My teaching hospital’s ED is a scene out of a medical drama on TV. Gurneys line the hallway from wall to wall, EM residents run from unit to unit running codes, and our trauma team stands by for the flight medics to arrive with the next trauma victim. As a student, working in the hospital quickly convinced me that the ED is truly a place for patients whose lives are hanging by a thread. However, there was another type of patient roaming the halls of the ED: the homeless patient with nowhere to go.
Only during medical school did I realize the ever-growing crisis that was homelessness. Student organizations at my medical school dedicate significant resources to setting up free clinics and collecting toiletries for Tampa’s homeless population. Even today, the number of patients I take care of without home addresses continues to shock me. Homelessness isn’t just a problem confined to the streets; it is a problem bleeding over into our already strained health care system.
Well over half a million people were without housing in 2022, and this number is continuing to rise. During the pandemic, eviction moratoriums and government aid programs were unable to make a significant dent in this number. Research assessing the impact of homelessness on health care costs remains challenging to complete, but a 2020 study conducted by the CDC reveals that people experiencing homelessness were five times more likely to visit the ED than their housed counterparts. People experiencing homelessness who present to the ED have higher rates of severe mental illness, substance use disorders, and alcohol-related diagnoses. The short-term care EM provides is ill equipped for these chronic health conditions, yet EDs remain one of the few health care facilities that are mandated by the federal government to provide care.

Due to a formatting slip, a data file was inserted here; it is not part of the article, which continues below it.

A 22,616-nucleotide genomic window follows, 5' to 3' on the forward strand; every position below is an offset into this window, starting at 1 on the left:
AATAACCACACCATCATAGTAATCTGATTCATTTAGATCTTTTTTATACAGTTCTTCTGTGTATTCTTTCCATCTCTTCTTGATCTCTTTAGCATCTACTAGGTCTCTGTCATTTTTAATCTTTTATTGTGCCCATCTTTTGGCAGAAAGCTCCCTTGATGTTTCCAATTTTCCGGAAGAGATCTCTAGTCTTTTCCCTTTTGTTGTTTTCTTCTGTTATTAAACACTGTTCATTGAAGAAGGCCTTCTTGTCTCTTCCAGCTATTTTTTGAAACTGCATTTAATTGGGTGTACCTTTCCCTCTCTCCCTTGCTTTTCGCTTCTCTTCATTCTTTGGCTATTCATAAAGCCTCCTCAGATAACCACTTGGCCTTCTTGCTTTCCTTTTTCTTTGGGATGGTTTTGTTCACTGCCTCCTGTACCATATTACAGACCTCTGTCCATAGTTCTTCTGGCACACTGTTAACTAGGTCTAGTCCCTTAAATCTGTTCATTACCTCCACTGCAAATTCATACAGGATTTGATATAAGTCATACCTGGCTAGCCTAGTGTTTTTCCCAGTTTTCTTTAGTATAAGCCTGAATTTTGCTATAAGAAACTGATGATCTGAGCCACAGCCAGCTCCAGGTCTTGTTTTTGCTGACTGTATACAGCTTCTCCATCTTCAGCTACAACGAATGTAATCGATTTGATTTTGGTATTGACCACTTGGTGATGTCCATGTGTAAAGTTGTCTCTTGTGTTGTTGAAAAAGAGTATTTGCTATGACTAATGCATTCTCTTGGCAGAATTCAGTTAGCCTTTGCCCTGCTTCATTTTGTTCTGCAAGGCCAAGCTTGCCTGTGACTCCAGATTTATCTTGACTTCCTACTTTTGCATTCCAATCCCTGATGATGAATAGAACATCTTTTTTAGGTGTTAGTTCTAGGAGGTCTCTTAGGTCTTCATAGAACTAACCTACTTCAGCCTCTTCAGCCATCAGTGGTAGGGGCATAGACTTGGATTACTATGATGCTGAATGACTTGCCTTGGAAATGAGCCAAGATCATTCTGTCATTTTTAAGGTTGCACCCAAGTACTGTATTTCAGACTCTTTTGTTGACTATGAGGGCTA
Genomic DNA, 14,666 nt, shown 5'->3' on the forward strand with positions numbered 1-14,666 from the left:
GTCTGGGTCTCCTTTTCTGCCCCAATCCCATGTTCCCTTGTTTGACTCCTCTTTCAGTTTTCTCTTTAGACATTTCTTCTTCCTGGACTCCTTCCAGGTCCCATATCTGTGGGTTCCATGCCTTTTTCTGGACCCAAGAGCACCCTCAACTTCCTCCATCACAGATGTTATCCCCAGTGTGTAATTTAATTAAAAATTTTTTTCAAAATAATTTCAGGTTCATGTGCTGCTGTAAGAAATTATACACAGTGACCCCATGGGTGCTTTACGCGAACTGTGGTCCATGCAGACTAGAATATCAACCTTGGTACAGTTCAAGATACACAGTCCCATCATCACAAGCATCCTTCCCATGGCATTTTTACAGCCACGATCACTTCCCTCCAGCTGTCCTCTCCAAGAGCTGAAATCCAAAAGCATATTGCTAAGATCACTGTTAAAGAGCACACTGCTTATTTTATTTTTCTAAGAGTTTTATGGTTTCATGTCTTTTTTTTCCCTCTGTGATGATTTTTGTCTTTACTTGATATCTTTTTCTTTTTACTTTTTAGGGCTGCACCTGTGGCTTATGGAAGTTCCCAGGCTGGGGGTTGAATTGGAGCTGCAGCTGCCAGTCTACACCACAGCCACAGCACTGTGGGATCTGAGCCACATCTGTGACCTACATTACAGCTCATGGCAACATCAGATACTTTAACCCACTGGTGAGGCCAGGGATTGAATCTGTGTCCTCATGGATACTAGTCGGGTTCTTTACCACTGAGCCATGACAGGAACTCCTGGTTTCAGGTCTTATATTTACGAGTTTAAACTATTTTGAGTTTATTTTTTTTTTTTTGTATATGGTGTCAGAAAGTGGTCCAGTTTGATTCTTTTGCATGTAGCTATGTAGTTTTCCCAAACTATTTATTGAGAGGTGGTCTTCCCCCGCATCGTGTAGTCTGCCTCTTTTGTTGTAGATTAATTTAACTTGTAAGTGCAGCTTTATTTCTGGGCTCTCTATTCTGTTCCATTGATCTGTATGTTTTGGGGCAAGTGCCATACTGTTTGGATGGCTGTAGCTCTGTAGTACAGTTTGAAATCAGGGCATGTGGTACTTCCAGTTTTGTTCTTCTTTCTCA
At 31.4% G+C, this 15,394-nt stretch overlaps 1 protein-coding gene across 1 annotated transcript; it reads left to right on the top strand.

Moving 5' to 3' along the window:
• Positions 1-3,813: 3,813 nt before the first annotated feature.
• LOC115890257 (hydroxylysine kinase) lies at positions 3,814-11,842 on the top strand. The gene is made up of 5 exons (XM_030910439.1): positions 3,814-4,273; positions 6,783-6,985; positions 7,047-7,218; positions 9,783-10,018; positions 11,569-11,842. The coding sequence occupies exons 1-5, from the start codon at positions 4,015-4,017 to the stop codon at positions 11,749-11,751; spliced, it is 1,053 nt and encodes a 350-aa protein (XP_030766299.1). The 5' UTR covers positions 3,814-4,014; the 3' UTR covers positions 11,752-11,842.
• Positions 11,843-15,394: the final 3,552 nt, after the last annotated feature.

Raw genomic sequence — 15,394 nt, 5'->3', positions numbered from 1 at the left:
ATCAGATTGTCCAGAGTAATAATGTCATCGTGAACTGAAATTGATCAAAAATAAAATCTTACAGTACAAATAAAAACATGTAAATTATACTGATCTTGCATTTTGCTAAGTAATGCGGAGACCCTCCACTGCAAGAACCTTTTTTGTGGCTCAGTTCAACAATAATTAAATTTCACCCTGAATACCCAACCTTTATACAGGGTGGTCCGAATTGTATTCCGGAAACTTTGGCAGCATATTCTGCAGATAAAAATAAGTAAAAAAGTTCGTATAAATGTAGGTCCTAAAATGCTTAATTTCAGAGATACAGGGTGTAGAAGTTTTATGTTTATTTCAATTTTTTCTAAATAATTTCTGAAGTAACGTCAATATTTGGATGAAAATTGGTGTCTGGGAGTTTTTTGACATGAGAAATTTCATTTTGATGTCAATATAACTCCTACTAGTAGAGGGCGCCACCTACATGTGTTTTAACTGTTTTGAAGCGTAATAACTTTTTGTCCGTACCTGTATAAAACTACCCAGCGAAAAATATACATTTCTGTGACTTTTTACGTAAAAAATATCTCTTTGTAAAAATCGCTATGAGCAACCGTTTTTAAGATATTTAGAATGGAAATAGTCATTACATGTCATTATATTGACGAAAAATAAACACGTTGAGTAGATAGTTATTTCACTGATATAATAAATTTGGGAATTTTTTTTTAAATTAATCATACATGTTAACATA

The current U.S. health care system is not built to provide long-term care for the economically disadvantaged, and this problem doesn’t have an easy solution. I would argue, though, that our struggling health care system isn’t at the root of this crisis we are seeing in our hospitals across the country. Homelessness isn’t a problem that can be blamed solely on the opioid epidemic or poor mental health care. It’s simpler than that: Homelessness is a problem caused by lack of homes.
Housing in the U.S. is a commodity; people that buy homes want to preserve their value. This has led to strict zoning laws in many U.S. cities that artificially restrict new housing units. Rent costs continue to rise post-pandemic, affordable housing remains a rarity, and the starter home is now a thing of the past. The inability to find affordable housing isn’t an individual one, but rather a systemic one. One that needs a systemic solution.
In 2019, the AMA released a statement addressing the need for affordable housing in our communities. They recognized the importance of building more homes and decriminalizing the act of homelessness. The medical community didn’t create this crisis, and it’s easy to argue that it shouldn’t fall on our shoulders to single-handedly find a solution. Yet, I think we can play a key role in changing the public’s opinion about affordable housing projects. To do this, we need a grassroots effort, one that focuses on local politics.
We are leaders in our communities, and we have unique perspectives on the homeless populations we serve. However, our advocacy in this area shouldn’t focus on state and federal regulations. Our voices are best heard at local governmental and city council meetings. Zoning regulations are almost always controlled at the local level, meaning that increasing the supply of homes can only be done by fighting for patients in these venues. Many cities and counties have local meetings and hearings readily listed online and can be attended by anyone with a stake in the community. As counterintuitive as it sounds, we must think (and act) small to solve this big disparity.
What do you think clinicians should do to help the homeless population? Share in the comments.
Lachlan is a third-year medical student attending the USF Morsani College of Medicine. His interests include neurological research, medical humanities, and running. He was a 2022–2023 Doximity Op-Med Fellow and is a 2023–2024 Doximity Op-Med Fellow.
Illustration by April Brust